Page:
1.1 Dexamethasone intravitreal implant is recommended as an option for treating visual impairment caused by diabetic macular oedema in adults only if their condition has not responded well enough to, or if they cannot have non-corticosteroid therapy.
1.2 This recommendation is not intended to affect treatment with dexamethasone intravitreal implant that was started in the NHS before this guidance was published. Adults having treatment outside this recommendation may continue without change to the funding arrangements in place for them before this guidance was published, until they and their NHS clinician consider it appropriate to stop.
This technology appraisal is a partial review of NICE's technology appraisal guidance on dexamethasone intravitreal implant for treating diabetic macular oedema (TA349) which recommended its use for people who have a pseudophakic (intraocular) lens and whose condition did not respond well enough to, or who could not have non-corticosteroid therapy. This partial review specifically considers people with diabetic macular oedema with a phakic (natural) lens and whose condition did not respond well enough to, or who could not have non-corticosteroid therapy. This final draft guidance from NICE means that dexamethasone intravitreal implant is recommended for treating visual impairment due to diabetic macular oedema only if the diabetic macular oedema has not responded well enough to non-corticosteroids, or non-corticosteroids are unsuitable, irrespective of whether they have a phakic or pseudophakic lens. TA349 has been updated and replaced by this guidance at publication. The considerations below refer only to evidence covered by the partial review.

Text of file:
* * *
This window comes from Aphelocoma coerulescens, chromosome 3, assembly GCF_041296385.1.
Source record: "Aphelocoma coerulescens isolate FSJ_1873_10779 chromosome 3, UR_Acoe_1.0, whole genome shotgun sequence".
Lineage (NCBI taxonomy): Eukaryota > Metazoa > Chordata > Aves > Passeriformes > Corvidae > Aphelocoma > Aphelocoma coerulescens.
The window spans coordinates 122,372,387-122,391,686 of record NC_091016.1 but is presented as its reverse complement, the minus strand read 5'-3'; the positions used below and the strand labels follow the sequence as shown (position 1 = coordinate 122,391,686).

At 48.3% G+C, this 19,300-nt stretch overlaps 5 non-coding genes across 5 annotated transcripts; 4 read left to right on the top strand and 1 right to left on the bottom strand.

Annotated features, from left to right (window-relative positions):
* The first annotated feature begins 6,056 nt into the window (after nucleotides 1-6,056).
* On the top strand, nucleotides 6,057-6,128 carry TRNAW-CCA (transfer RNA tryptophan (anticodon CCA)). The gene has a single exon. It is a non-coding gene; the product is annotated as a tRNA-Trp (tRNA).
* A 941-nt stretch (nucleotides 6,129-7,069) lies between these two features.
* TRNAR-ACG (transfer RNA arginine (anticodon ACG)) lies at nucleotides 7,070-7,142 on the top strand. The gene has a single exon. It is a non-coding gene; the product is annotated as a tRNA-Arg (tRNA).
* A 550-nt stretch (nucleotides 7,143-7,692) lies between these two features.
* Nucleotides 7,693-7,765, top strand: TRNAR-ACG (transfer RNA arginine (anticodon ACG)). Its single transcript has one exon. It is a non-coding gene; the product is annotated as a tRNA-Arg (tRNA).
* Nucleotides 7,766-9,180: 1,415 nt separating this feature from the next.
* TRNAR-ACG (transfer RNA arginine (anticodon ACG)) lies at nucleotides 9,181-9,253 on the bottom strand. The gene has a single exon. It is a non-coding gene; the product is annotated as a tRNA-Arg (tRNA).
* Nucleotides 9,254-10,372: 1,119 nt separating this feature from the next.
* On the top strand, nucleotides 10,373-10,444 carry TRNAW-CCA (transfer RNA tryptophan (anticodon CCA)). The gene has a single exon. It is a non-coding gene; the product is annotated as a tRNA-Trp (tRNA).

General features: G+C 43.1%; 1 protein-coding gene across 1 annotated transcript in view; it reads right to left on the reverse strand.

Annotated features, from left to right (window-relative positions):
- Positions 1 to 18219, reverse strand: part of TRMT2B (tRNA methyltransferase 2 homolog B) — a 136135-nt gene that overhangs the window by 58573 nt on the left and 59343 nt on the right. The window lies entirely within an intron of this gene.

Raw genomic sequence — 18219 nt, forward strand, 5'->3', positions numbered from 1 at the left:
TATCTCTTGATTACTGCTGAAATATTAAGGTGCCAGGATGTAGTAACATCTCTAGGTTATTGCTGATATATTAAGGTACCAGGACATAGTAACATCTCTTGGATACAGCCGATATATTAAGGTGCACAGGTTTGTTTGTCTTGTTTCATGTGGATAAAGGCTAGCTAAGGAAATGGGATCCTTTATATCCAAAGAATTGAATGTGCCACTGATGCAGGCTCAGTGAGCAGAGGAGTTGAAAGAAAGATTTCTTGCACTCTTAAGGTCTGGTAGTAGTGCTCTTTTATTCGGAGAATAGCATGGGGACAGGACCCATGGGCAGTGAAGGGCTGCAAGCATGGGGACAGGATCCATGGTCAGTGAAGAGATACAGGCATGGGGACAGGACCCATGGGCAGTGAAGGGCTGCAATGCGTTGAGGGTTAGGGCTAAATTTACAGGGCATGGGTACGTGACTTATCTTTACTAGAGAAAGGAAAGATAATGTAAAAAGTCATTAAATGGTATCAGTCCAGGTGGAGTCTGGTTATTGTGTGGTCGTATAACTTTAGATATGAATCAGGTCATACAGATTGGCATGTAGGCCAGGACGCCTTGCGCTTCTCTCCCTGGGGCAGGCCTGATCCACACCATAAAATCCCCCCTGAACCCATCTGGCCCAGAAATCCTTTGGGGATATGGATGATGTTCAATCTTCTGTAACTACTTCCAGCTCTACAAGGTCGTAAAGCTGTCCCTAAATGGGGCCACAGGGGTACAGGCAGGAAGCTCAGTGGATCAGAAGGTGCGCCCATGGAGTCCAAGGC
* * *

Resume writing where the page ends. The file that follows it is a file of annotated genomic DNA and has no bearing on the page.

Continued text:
Why the committee made these recommendations
Standard care for people with diabetic macular oedema who still have a natural lens (phakic) is anti-vascular endothelial growth factor (anti-VEGF) treatments (such as ranibizumab or aflibercept), or laser monotherapy. If non-corticosteroids do not work well enough, people can keep having anti-VEGFs or laser monotherapy. In people with a phakic lens and diabetic macular oedema who cannot have non-corticosteroid therapy, watch and wait is the only available treatment option.
Clinical trial evidence shows that dexamethasone intravitreal implant is more effective than a sham (inactive) procedure. The sham procedure may be considered as a proxy for continued anti-VEGF therapies. The resulting cost-effectiveness estimates for dexamethasone intravitreal implant compared with anti-VEGF therapy are likely to be within what NICE normally considers an acceptable use of NHS resources. Although no cost-effectiveness evidence was presented for people for whom non-corticosteroids are unsuitable, the committee considered the equalities issues, the unmet need, and the size of the population, and agreed that the risk to the NHS was low, and therefore it is recommended.